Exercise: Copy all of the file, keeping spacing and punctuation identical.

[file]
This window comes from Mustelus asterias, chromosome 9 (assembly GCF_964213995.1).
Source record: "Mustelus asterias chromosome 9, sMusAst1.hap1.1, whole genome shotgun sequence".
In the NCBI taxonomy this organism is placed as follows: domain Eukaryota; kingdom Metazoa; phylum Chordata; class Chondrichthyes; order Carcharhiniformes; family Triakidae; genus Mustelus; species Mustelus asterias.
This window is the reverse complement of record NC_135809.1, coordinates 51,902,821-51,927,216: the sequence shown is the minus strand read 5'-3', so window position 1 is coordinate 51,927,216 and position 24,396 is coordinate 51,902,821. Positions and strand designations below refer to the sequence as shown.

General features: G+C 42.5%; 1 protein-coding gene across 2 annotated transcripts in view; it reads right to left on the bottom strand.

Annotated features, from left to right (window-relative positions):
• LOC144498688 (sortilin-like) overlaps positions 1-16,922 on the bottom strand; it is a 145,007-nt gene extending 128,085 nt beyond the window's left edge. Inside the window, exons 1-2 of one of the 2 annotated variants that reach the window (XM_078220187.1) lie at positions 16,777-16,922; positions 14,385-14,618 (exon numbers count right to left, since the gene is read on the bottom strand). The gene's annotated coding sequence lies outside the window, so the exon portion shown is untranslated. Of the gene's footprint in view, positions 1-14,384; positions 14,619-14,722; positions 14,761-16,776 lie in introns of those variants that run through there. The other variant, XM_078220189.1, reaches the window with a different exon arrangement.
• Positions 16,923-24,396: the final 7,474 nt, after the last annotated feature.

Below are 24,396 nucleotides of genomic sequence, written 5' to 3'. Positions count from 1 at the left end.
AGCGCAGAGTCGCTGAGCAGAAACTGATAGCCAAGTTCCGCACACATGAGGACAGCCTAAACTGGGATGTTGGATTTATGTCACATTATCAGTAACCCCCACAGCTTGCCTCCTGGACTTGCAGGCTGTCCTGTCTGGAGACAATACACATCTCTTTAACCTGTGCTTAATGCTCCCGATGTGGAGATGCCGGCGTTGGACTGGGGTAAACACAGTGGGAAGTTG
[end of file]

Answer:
This window comes from Mustelus asterias, chromosome 9 (assembly GCF_964213995.1).
Source record: "Mustelus asterias chromosome 9, sMusAst1.hap1.1, whole genome shotgun sequence".
In the NCBI taxonomy this organism is placed as follows: domain Eukaryota; kingdom Metazoa; phylum Chordata; class Chondrichthyes; order Carcharhiniformes; family Triakidae; genus Mustelus; species Mustelus asterias.
This window is the reverse complement of record NC_135809.1, coordinates 51,902,821-51,927,216: the sequence shown is the minus strand read 5'-3', so window position 1 is coordinate 51,927,216 and position 24,396 is coordinate 51,902,821. Positions and strand designations below refer to the sequence as shown.

General features: G+C 42.5%; 1 protein-coding gene across 2 annotated transcripts in view; it reads right to left on the bottom strand.

Annotated features, from left to right (window-relative positions):
• LOC144498688 (sortilin-like) overlaps positions 1-16,922 on the bottom strand; it is a 145,007-nt gene extending 128,085 nt beyond the window's left edge. Inside the window, exons 1-2 of one of the 2 annotated variants that reach the window (XM_078220187.1) lie at positions 16,777-16,922; positions 14,385-14,618 (exon numbers count right to left, since the gene is read on the bottom strand). The gene's annotated coding sequence lies outside the window, so the exon portion shown is untranslated. Of the gene's footprint in view, positions 1-14,384; positions 14,619-14,722; positions 14,761-16,776 lie in introns of those variants that run through there. The other variant, XM_078220189.1, reaches the window with a different exon arrangement.
• Positions 16,923-24,396: the final 7,474 nt, after the last annotated feature.

Below are 24,396 nucleotides of genomic sequence, written 5' to 3'. Positions count from 1 at the left end.
AGCGCAGAGTCGCTGAGCAGAAACTGATAGCCAAGTTCCGCACACATGAGGACAGCCTAAACTGGGATGTTGGATTTATGTCACATTATCAGTAACCCCCACAGCTTGCCTCCTGGACTTGCAGGCTGTCCTGTCTGGAGACAATACACATCTCTTTAACCTGTGCTTAATGCTCCCGATGTGGAGATGCCGGCGTTGGACTGGGGTAAACACAGTGGGAAGTTG